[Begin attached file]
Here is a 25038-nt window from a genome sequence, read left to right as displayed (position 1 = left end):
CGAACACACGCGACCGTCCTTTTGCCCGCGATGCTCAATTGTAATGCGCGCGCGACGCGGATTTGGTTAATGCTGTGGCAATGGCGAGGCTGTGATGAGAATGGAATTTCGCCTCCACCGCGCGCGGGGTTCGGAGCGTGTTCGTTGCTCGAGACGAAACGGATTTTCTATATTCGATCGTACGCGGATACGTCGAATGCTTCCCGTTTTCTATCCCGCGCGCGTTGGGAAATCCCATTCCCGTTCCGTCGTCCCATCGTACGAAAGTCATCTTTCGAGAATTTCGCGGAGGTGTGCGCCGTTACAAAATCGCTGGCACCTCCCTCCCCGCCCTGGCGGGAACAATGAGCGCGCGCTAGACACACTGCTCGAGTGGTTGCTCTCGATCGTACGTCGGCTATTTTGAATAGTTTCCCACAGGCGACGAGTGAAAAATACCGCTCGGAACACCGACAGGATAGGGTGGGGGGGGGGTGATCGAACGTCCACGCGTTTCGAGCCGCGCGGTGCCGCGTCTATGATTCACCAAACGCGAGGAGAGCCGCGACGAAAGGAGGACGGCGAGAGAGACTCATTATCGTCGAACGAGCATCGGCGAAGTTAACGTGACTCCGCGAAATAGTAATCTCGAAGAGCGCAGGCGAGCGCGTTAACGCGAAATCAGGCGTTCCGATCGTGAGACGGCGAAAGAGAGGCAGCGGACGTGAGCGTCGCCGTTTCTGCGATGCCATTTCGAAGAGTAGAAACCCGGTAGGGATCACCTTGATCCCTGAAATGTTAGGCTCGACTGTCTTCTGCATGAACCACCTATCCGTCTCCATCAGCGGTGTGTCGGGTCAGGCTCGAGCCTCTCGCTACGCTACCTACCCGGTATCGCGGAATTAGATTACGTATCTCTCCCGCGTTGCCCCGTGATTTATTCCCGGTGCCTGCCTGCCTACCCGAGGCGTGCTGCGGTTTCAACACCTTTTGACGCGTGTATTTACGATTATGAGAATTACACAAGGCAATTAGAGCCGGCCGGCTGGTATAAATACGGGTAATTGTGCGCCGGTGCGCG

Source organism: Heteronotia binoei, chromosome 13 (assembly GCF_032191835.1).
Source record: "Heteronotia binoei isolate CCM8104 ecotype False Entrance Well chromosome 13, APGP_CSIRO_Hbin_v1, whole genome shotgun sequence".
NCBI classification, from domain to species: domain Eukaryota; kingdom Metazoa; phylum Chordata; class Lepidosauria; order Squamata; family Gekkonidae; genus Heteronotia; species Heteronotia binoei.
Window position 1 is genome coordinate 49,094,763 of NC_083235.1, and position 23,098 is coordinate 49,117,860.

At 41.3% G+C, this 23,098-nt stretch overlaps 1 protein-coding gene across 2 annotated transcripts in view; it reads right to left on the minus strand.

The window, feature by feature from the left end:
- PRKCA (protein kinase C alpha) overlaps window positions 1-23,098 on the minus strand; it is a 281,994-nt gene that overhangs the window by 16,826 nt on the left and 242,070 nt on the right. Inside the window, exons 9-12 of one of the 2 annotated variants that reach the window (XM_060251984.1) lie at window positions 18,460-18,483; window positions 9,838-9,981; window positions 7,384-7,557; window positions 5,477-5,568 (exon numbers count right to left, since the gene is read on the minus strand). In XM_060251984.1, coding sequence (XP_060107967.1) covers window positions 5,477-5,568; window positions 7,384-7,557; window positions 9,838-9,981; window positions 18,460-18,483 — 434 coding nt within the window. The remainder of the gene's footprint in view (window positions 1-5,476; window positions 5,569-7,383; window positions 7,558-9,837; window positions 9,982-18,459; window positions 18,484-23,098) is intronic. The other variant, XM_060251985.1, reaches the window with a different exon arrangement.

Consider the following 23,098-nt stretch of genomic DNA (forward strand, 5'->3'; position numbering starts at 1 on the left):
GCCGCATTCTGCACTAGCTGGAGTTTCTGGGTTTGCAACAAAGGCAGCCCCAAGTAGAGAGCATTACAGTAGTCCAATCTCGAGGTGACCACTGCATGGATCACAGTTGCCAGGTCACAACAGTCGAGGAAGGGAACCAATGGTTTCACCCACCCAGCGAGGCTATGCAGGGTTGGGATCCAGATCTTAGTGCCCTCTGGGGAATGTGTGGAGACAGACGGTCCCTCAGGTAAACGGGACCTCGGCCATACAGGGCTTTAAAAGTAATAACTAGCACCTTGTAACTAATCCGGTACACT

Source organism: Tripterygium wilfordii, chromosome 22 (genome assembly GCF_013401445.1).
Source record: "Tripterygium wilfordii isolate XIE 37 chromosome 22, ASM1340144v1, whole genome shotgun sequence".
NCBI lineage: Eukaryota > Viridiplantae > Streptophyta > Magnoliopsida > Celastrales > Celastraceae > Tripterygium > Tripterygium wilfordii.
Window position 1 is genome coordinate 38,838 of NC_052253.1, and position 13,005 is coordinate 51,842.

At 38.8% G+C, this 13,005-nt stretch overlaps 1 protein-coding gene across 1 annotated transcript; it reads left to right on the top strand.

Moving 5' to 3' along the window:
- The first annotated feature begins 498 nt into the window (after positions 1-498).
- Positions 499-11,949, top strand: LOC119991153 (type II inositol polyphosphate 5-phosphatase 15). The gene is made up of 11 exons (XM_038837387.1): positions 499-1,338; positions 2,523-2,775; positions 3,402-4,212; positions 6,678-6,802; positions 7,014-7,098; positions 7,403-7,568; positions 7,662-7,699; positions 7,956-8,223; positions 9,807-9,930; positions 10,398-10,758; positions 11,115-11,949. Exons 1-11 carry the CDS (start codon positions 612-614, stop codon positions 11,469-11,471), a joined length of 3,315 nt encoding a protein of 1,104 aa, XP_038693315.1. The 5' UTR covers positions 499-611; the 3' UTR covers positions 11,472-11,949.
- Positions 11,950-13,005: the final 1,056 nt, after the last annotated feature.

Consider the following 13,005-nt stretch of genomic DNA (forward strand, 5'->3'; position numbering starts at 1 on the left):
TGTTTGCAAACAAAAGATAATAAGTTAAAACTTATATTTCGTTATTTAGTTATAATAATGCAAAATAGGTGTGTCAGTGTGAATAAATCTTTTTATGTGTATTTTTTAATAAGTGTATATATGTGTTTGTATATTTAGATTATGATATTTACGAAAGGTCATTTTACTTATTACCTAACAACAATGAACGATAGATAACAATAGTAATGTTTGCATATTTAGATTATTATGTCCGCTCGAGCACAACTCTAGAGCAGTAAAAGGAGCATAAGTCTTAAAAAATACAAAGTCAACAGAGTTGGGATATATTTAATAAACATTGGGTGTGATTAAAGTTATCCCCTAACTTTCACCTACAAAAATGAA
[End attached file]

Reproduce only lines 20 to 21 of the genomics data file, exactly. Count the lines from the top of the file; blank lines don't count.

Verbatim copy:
- Positions 11,950-13,005: the final 1,056 nt, after the last annotated feature.

Consider the following 13,005-nt stretch of genomic DNA (forward strand, 5'->3'; position numbering starts at 1 on the left):